International mobility: scientific communities emerge in their host countries

Back in 2012, the article in Nature Expatriate Scientists Get Organized, highlighted a new trend in scientific migration: the emergence of scientific communities bringing together researchers from the same country of origin.
International mobility: scientific communities emerge in their host countries

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Back in 2012, the article in Nature Expatriate Scientists Get Organized1highlighted a new trend in scientific migration: the emergence of scientific communities bringing together researchers from the same country of origin.

International mobility is without any doubt an inherent aspect in the research career. A recent report2, commissioned by the Royal Society, emphasized career development and the creation of research networks as the main motivations driving mobility. It also concluded that international mobility is perceived as a sign of good research.

As a researcher who has worked in the UK for the last 10 years, after obtaining a PhD in Spain with short-term research experiences in the US and Switzerland, I cannot agree more with the professional and personal benefits of mobility. 

However, mobility in science also has another face. On many occasions it is not the desire for adventure but the lack of opportunities in the country of origin that drives mobility. Sadly, in recent years, this has become a common scenario for many researchers from southern European countries, such as Spain. One feels devastated to see how the country of origin faces continuing cuts in the science budget3and laws that create difficulties instead of helping scientists and their research organizations. These issues arise as a result of governments for which science is not a priority and who have not worked to retain or import talent. 

As a Spanish researcher I would like to see science in my country flourish, not only because I may want to go back one day, but also because I would like to give something in return to the resources invested into my early training. In 2012, in my quest to see how I could contribute to Spanish science at a distance, I came across a group of researchers that would later become the Society of Spanish Researchers in the UK (SRUK)3. This was the first of more than 15 societies of Spanish researchers currently established, or on the way to becoming so. These societies bring together more than 3,500 Spanish researchers working all around the globe.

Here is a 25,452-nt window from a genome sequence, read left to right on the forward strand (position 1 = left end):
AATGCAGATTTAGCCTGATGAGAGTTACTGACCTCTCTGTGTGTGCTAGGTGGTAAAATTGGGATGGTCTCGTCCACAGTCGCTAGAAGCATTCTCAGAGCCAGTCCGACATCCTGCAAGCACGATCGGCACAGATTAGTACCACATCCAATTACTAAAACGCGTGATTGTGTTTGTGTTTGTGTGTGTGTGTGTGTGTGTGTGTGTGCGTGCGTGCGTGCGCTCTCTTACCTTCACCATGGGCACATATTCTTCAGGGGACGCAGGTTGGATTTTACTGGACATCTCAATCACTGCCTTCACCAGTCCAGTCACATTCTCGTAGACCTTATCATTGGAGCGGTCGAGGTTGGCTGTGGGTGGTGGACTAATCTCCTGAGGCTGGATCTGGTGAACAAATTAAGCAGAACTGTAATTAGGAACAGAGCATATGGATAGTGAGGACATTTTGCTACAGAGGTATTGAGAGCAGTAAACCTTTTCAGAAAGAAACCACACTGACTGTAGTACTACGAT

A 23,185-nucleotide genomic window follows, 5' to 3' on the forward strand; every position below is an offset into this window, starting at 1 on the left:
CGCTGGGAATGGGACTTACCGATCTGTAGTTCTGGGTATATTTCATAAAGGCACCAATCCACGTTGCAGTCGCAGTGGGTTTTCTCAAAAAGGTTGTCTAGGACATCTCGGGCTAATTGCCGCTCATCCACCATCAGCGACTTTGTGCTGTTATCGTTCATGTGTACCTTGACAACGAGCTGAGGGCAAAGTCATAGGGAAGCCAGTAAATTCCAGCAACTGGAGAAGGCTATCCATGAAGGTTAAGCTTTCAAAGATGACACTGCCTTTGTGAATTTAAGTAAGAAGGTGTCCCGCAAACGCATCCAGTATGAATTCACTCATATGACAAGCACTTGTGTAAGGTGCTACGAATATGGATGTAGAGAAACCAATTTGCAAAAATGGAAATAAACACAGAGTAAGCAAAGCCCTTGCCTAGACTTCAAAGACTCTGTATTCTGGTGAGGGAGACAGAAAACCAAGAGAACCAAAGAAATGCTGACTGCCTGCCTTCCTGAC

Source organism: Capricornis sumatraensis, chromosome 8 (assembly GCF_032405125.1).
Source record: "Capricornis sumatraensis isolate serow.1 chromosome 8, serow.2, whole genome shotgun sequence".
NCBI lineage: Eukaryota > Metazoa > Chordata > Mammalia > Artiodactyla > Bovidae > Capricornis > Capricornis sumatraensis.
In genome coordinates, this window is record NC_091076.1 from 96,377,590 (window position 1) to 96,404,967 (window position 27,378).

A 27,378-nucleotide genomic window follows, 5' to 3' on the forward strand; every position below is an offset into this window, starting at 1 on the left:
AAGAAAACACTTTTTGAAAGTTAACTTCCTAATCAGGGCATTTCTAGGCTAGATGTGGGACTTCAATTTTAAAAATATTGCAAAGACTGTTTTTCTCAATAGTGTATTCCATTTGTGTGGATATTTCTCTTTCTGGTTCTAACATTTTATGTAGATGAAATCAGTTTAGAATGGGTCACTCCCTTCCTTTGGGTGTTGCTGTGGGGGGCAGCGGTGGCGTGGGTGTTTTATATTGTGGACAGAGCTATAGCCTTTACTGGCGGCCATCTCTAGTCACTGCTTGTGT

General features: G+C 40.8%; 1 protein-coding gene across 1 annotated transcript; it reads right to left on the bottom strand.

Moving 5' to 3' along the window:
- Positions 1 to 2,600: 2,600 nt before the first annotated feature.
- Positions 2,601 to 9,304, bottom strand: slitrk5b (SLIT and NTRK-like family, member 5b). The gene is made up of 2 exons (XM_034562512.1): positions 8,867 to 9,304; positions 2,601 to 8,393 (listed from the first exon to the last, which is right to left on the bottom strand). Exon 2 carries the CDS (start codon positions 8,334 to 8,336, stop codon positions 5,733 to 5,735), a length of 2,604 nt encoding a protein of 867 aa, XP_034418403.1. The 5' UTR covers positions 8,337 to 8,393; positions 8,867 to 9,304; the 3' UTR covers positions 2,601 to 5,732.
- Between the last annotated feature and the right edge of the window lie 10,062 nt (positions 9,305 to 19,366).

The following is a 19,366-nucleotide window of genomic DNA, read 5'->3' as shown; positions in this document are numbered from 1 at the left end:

SRUK was created by researchers and for researchers to contribute to the R&D systems both in Spain and the UK, by creating a network of Spanish researchers in their host country and representing their views in UK and Spain but also by promoting the relations between both countries and making science accessible to the general public. From welcoming and mentoring the newcomers, to recognizing the talent and giving visibility to the career of the ones already settled, more than 150 SRUK volunteers combine their busy lives as researchers with organising a multitude of seminars, roundtables or workshops. Science outreach, gender balance or career development matters are also in their pipeline, as it is the promotion of collaborations between Spain and the UK through exchange programs and networking events.

To represent the views of Spanish researchers in the UK, this society has engaged in conversations with Spanish and British politicians. SRUK provides a platform to present the views of the Spanish researchers on Brexit5  to the British government and relevant stakeholders. Meanwhile, the publication in 2015 of a report advising Spanish political parties6  on science policy matters was the first of an ongoing effort to export some of the advantages of the R&D model we are experiencing in the UK. As a result, SRUK has published a number of press articles and participated in debates and in the analysis of the Spanish R&D policies.

Similar initiatives are emerging from different nationalities and in different countries, such as the Portuguese Association of Researchers and Students in the UK (PARSUK)7  or the network of German researchers working in the US and Canada (GAIN)8. While many of us are happily adapted to our host country, we keep an eye on what is happening at what we still considered our home. As commonly said, science has no borders but, besides the exchange of scientific ideas, international mobility may start to play an important role in promoting collaborations between countries and in exporting and implementing successful science policies.

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